Associate professor of epidemiology Marcel Yotebieng co-authored a report that found between 5.7 and 8.4 million deaths occur each year from the poor quality of health care, rather than limited access to these services.
Associate professor of epidemiology Marcel Yotebieng, MD, MPH, PhD, alongside 13 other experts in the field, co-authored a report released in August by the National Academy of Medicine.
The report, titled “Crossing the Global Quality Chasm: Improving health care worldwide,” describes a need for the public health community to shift their focus from strictly providing access to health services to instead providing high-quality, effective health care.
“I've been working in HIV for my entire professional life and I’m in public health because of access. I was a clinician and saw how difficult it was to have access to HIV care and treatment,” Yotebieng said. “But, now that we are on the positive trend of success in maximizing access to care, there is increasing evidence that access is not good enough.”
This research builds on the work of the 2001 Institute of Medicine report “Crossing the Quality Chasm.” The 2018 report uses six features of health care to characterize quality care, including safety, effectiveness, patient-centeredness, timeliness, efficiency and equity.
According to the 2018 report, access to low-quality care impacts factors other than physical health. Productivity is decreased between $1.4 and $1.6 trillion each year as a result of these deaths.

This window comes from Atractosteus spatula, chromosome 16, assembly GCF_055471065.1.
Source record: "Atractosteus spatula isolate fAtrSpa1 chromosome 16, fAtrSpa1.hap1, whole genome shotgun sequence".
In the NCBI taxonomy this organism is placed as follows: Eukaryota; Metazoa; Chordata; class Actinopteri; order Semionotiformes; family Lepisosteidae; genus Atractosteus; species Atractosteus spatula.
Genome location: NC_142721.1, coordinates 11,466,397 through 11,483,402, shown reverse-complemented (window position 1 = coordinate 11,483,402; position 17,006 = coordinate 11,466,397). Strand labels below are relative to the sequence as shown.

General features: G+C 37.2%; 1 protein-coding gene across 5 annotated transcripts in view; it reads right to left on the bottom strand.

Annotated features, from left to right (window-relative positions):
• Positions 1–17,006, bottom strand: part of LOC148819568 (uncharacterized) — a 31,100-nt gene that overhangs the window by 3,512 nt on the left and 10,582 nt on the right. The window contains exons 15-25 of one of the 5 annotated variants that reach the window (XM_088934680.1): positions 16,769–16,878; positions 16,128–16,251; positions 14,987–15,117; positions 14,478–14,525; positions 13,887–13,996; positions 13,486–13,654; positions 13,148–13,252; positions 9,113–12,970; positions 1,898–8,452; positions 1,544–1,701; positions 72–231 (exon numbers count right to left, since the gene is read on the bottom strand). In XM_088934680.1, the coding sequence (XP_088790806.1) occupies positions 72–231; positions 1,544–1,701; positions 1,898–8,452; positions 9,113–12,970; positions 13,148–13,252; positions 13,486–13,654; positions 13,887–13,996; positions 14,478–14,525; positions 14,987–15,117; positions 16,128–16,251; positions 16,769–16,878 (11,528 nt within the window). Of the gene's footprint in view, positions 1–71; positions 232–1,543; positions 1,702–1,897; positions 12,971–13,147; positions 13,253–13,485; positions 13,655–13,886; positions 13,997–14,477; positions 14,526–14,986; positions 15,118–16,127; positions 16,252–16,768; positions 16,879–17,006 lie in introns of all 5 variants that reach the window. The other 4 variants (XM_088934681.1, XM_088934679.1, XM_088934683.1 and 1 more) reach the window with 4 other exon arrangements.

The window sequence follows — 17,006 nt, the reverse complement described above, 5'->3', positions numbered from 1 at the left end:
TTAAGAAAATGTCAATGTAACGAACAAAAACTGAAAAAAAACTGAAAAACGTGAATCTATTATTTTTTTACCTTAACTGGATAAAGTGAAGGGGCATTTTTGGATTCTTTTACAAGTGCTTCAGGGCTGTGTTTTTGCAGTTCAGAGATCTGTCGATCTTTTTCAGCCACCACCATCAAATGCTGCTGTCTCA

“So far, across the globe, our effort has been to provide access to people. It’s not enough to go to a hospital. We estimate 5 to 8 million people die because of poor quality every year and that's a low, low estimate,” Yotebieng said.
These deaths account for 10 to 15 percent of the total deaths in low- and middle-income countries.
Yotebieng said more measures are needed to identify and quantify high-quality health care services to improve the effectiveness of health care solutions and the elevate the impact care has on the population it is serving.
“We don't want to wait until death to measure that the quality wasn’t good,” Yotebieng said. “If something is important, we create words and measurements. We measure time in minutes and in seconds in a very precise manner. Why is it that when it comes to health care quality, we use very vague stuff to measure it? We focus on access and coverage, and quality is always an afterthought.”